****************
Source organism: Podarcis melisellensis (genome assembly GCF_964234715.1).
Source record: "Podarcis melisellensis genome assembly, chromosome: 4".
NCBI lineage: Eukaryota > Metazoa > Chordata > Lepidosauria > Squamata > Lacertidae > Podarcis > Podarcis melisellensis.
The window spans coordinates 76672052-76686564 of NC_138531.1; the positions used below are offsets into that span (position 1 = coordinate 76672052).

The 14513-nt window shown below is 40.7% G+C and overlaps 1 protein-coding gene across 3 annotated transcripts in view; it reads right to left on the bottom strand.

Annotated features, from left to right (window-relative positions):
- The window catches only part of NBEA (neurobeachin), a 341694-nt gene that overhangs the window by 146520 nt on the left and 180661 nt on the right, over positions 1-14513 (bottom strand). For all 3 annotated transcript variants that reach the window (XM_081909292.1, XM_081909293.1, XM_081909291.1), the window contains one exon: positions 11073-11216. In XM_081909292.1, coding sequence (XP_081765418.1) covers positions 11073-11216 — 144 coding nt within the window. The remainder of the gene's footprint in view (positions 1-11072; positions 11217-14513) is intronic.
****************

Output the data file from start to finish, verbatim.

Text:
Source organism: Podarcis melisellensis (genome assembly GCF_964234715.1).
Source record: "Podarcis melisellensis genome assembly, chromosome: 4".
NCBI lineage: Eukaryota > Metazoa > Chordata > Lepidosauria > Squamata > Lacertidae > Podarcis > Podarcis melisellensis.
The window spans coordinates 76672052-76686564 of NC_138531.1; the positions used below are offsets into that span (position 1 = coordinate 76672052).

The 14513-nt window shown below is 40.7% G+C and overlaps 1 protein-coding gene across 3 annotated transcripts in view; it reads right to left on the bottom strand.

Annotated features, from left to right (window-relative positions):
- The window catches only part of NBEA (neurobeachin), a 341694-nt gene that overhangs the window by 146520 nt on the left and 180661 nt on the right, over positions 1-14513 (bottom strand). For all 3 annotated transcript variants that reach the window (XM_081909292.1, XM_081909293.1, XM_081909291.1), the window contains one exon: positions 11073-11216. In XM_081909292.1, coding sequence (XP_081765418.1) covers positions 11073-11216 — 144 coding nt within the window. The remainder of the gene's footprint in view (positions 1-11072; positions 11217-14513) is intronic.